This is the mail archive of the mailing list for the Cygwin project.

Index Nav: [Date Index] [Subject Index] [Author Index] [Thread Index]
Message Nav: [Date Prev] [Date Next] [Thread Prev] [Thread Next]
Other format: [Raw text]

Re: Why won't my files link?

> So I am new to Cygwin, but I am enjoying it so far.

Kewl! :::::::-)

> I am having a
> problem, though, please respond if you can... I have three C files (all
> ending in .c), and I can compile them with GCC by using the -c switch.
> Then, I want to link all three of the object files that I have created
> (ending in .o) and make an executable which uses all three.  My file
> called main.c has two include lines, which says to include
> "io_functions.h" and "fun.h".  Then I am using this line to link
> everything and make the executable...

Right. To all of the files you are tryin to compile (the *.c files and the
*.h files) reside in the same directory? If so you should be using a command
similar to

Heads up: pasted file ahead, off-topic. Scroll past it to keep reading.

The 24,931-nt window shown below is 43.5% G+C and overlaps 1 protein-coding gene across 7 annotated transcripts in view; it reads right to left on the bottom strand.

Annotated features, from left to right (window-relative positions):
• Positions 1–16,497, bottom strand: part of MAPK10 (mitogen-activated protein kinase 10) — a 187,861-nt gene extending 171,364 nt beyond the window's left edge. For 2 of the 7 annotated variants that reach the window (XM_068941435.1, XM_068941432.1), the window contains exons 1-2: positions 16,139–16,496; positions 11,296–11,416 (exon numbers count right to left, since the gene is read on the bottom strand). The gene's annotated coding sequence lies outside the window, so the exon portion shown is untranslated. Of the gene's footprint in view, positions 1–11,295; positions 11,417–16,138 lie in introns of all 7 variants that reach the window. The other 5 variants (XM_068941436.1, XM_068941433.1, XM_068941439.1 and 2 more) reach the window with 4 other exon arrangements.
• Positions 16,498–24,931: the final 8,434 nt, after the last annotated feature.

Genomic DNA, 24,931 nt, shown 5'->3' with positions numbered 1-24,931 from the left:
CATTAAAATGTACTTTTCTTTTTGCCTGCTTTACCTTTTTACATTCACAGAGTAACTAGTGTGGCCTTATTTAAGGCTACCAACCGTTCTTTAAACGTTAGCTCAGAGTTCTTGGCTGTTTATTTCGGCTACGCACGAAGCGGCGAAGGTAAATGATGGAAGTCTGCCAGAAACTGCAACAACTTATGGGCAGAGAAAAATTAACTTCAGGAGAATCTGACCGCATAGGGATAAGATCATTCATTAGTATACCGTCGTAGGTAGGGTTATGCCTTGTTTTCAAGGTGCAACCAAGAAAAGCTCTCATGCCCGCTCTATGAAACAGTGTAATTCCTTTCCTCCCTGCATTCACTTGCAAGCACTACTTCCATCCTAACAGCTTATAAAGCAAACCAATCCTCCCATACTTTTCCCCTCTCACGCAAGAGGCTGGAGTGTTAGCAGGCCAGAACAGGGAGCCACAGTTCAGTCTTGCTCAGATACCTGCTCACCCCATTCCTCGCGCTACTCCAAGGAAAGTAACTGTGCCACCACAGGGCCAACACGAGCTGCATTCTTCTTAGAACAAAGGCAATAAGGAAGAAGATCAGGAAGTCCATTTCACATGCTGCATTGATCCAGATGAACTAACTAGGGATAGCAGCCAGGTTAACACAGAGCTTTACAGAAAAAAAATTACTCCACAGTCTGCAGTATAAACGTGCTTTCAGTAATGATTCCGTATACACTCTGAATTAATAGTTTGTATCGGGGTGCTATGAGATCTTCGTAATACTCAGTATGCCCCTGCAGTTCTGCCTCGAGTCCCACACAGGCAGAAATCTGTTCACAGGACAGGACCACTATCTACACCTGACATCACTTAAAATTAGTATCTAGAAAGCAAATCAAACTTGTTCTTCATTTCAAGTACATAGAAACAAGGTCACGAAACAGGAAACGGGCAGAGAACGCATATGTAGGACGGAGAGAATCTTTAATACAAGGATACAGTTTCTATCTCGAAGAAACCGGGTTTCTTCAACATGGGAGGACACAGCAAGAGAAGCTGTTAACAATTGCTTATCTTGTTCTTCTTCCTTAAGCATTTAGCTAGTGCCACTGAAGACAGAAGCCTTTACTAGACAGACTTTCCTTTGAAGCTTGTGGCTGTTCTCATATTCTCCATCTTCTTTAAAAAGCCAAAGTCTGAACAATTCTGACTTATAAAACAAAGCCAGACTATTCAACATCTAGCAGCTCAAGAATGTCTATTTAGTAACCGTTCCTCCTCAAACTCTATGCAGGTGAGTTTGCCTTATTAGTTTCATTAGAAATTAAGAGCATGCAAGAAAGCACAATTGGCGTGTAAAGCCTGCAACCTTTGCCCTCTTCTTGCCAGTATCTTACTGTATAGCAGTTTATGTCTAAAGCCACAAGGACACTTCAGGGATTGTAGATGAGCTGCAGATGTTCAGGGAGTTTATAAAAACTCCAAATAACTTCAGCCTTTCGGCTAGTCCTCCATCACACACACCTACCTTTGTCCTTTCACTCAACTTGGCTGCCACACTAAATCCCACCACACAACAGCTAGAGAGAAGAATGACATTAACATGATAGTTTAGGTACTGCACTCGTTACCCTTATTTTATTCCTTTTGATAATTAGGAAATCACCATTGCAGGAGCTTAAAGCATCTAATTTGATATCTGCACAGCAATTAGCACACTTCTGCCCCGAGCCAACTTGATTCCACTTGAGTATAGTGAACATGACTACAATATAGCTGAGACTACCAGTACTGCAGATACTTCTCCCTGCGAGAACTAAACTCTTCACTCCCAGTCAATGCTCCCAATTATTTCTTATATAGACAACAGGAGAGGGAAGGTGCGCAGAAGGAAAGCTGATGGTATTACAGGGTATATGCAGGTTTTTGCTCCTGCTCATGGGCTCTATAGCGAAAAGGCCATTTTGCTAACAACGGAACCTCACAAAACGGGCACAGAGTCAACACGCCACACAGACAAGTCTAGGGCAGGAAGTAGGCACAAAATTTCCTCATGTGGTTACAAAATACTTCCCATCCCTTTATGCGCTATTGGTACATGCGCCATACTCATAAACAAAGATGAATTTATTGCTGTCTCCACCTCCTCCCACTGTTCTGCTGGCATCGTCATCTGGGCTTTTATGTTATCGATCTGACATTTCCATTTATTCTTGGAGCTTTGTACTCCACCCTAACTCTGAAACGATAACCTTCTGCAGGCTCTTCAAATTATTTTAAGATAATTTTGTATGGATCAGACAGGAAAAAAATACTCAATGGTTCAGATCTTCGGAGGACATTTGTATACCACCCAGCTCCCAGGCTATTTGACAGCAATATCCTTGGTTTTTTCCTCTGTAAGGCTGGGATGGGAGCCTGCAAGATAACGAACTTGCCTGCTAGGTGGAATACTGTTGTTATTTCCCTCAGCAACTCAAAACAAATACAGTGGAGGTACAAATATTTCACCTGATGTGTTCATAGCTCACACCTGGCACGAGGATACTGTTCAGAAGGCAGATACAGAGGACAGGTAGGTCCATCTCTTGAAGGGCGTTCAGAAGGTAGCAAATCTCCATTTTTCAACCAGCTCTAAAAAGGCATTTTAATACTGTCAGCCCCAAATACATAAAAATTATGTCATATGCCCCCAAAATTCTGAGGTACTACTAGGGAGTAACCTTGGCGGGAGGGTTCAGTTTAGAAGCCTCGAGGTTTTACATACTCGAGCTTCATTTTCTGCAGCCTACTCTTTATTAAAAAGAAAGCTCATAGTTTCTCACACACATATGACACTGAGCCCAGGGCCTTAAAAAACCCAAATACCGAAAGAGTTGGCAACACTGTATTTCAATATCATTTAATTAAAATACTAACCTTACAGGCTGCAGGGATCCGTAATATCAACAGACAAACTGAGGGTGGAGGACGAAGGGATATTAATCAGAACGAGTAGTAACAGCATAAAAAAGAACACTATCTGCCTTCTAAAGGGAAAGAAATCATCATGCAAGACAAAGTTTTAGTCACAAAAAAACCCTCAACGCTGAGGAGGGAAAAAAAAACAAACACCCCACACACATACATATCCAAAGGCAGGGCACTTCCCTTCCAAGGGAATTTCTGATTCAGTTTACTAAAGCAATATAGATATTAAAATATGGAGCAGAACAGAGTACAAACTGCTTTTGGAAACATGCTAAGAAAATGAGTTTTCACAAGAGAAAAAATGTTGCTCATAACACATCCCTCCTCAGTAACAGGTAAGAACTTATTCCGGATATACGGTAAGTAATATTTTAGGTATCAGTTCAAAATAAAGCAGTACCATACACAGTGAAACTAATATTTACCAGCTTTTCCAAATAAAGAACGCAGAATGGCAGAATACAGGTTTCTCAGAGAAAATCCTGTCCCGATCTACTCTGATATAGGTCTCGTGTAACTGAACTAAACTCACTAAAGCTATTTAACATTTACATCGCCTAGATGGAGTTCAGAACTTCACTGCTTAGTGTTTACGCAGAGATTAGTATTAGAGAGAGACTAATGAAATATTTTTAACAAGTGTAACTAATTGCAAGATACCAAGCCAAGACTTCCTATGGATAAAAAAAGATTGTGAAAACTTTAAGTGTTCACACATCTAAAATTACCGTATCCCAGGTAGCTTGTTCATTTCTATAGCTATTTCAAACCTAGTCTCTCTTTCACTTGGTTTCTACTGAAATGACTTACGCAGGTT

$ gcc -I.-c fun.c

So that the current directory is added to the search path for included files
(-I.) . That is ofcourse if they reside in the same directory, if not then
you just s/./path/ (replace . with the path to where the files are). And
that the file (fun.c) is just compiled (-c) .

> gcc -o main fun.o io_functions.o main.o
> I have tried this exact thing with the exact same files on a Linux system
> and it works fine, but for some reason under Cygwin it is not working.  I
> am thinking that the problem lies in that my files are not being accessed
> correctly.  For instance, when I want to run executables I have made in my
> cygwin/home/Owner directory, I have to use "./executablename" because for
> some reason commands do not go directly to the home directory (this is in
> the Cygwin FAQ).

Mmmm... If you mean you want to be able to call `compiled-program' instead
of `./compiled-program' at the prompt then there's two things you can do.
The first is adding a . to the PATH (that symbolises the current working
directory) environment variable

export PATH="$PATH:."

or you can add the absolute directory path to your PATH env. var., if your
going to keep all of your executables in one place, you can do

export PATH="$PATH:/home/Owner/somewhere_in_here"

> I am wondering if I need to do something to make all of
> the files in  my home directory viewable or available when doing the
> compile command above.  Any ideas?  Thanks so much.

You might try compiling each file (into an executable) before, in-case there
are errors, so you'll have peace of mind that they'll actually compile.


Elfyn McBratney

Unsubscribe info:
Bug reporting:

Index Nav: [Date Index] [Subject Index] [Author Index] [Thread Index]
Message Nav: [Date Prev] [Date Next] [Thread Prev] [Thread Next]